New Englanders are starting to feel it. It is getting cooler, the days are getting shorter. Though the Autumnal Equinox is more than a week away, we can already feel its effects, especially when we wake up to darkness in the morning. Some find it sad, beautiful, melancholy. Some feel a sense of loss, even death. Rain makes us sad; cold weather makes us hunker down and hibernate. We dress in dark colors and talk about things like the inevitability of change and senescence (the process of deterioration with age) and get generally Goth in our attitude.
Others find Autumn exhilarating. We’ve been fueling up all summer, filling our tanks with sunshine and fresh air. We are raring to go. Autumn leaves? Bring it! Apple cider donuts? Pumpkin spice lattes? Bring it! “Drivers, start your engines!”
Besides food and fashion choices, what’s the difference between those who dread and those who celebrate Autumn? PsychCentral.com, a clearing house for research and commentary on everything in the world of psychology, tells us that we have a Weather Personality Type. Who knew?
Scientists! A December 2011 study conducted in western Europe looked at three major weather conditions: amount of sunshine, daily temperature averages, and daily precipitation. It found links to three important mood indicators: happiness, anxiety, anger. The study also found that 48% of its participants were completely unaffected by weather whereas 52% were significantly affected. “The scientists characterized four groups of people which they labelled Summer Lovers, Summer Haters, Rain Haters and Unaffected.” (http://www.currentresults.com/Weather-Science/4-weather-mood-personality-types.php) The study found that moods rose and fell significantly based on the relationship between the weather a person’s weather personality type.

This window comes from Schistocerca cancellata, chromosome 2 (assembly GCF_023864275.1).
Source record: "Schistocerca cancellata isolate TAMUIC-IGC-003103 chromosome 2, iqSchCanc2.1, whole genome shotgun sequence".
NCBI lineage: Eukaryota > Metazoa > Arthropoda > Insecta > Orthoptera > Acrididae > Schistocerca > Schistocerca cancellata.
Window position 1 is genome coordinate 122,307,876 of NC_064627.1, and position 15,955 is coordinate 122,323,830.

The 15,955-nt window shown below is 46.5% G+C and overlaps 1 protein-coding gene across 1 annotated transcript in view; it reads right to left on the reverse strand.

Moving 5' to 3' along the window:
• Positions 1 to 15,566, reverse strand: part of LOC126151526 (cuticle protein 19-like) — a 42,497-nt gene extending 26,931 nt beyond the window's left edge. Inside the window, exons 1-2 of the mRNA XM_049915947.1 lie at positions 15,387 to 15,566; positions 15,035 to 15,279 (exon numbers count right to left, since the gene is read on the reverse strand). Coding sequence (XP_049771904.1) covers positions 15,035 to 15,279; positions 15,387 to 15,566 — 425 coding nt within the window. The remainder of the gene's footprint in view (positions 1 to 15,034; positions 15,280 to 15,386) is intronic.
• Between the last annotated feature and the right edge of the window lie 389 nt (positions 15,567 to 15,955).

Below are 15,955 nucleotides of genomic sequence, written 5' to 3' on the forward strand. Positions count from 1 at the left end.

Science has certainly found correlations between sunlight and health (seasonal affective disorder is real). Generally speaking, we are more fatigued and phlegmatic without sunshine. This is due in part to our absorption of Vitamin D from sunlight. Vitamin D controls the brain’s serotonin, a hormonal mood regulator.
Our dark, droopiness is physiological; it’s also psychological. Exposure to sunlight, proper nutrients, and a healthy diet of fresh foods will take care of the physiology. Determination, attitude, and a good strategy can sway the psychology.
Here are a few strategies to keep your awesome going all autumn long (and even into winter):
Seize the day
Get up as soon as the alarm rings. Start your day with exercise, yoga, mindfulness. Make a gratitude list; make plans. Eat a high-protein breakfast.
Boost your health
Cut down on sugars and processed foods. Exercise more, exercise with a friend – good companionship and good exercise work together synergistically.
Go to the edge
Do something new. Try something that scares you just a little bit. Learn a new language or a new skill, it will increase your brain’s gray matter.
Shine the light
Open the curtains! Get outside! When you can’t get outdoors, or if the sun isn’t shining, turn on a full-spectrum lamp, use a dawn simulator.
Follow your passion
On paper, this sounds like so much pablum. But look at it logically: if you spend more time doing what you makes you happy, you’ll be spending more time doing what makes you happy. Try it.